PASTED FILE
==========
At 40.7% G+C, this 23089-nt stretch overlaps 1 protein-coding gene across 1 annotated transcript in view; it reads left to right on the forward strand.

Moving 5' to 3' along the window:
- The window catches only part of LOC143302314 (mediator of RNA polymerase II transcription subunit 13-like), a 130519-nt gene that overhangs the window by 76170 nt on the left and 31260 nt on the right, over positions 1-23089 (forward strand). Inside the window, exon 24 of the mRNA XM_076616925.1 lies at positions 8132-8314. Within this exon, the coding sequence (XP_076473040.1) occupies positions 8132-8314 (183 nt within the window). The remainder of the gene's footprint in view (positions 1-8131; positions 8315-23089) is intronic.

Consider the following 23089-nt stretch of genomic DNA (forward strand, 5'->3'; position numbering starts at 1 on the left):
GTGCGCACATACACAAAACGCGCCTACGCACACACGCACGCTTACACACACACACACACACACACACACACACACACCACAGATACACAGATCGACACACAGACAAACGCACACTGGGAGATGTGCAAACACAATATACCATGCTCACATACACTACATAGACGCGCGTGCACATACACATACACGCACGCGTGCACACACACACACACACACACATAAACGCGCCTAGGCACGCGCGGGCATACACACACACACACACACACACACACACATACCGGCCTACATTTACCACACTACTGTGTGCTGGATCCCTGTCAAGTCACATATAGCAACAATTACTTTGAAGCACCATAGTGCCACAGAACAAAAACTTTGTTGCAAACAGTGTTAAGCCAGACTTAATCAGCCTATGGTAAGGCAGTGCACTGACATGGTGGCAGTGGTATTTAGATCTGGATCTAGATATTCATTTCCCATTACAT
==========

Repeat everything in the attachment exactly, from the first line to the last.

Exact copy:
At 40.7% G+C, this 23089-nt stretch overlaps 1 protein-coding gene across 1 annotated transcript in view; it reads left to right on the forward strand.

Moving 5' to 3' along the window:
- The window catches only part of LOC143302314 (mediator of RNA polymerase II transcription subunit 13-like), a 130519-nt gene that overhangs the window by 76170 nt on the left and 31260 nt on the right, over positions 1-23089 (forward strand). Inside the window, exon 24 of the mRNA XM_076616925.1 lies at positions 8132-8314. Within this exon, the coding sequence (XP_076473040.1) occupies positions 8132-8314 (183 nt within the window). The remainder of the gene's footprint in view (positions 1-8131; positions 8315-23089) is intronic.

Consider the following 23089-nt stretch of genomic DNA (forward strand, 5'->3'; position numbering starts at 1 on the left):
GTGCGCACATACACAAAACGCGCCTACGCACACACGCACGCTTACACACACACACACACACACACACACACACACACCACAGATACACAGATCGACACACAGACAAACGCACACTGGGAGATGTGCAAACACAATATACCATGCTCACATACACTACATAGACGCGCGTGCACATACACATACACGCACGCGTGCACACACACACACACACACACATAAACGCGCCTAGGCACGCGCGGGCATACACACACACACACACACACACACACACATACCGGCCTACATTTACCACACTACTGTGTGCTGGATCCCTGTCAAGTCACATATAGCAACAATTACTTTGAAGCACCATAGTGCCACAGAACAAAAACTTTGTTGCAAACAGTGTTAAGCCAGACTTAATCAGCCTATGGTAAGGCAGTGCACTGACATGGTGGCAGTGGTATTTAGATCTGGATCTAGATATTCATTTCCCATTACAT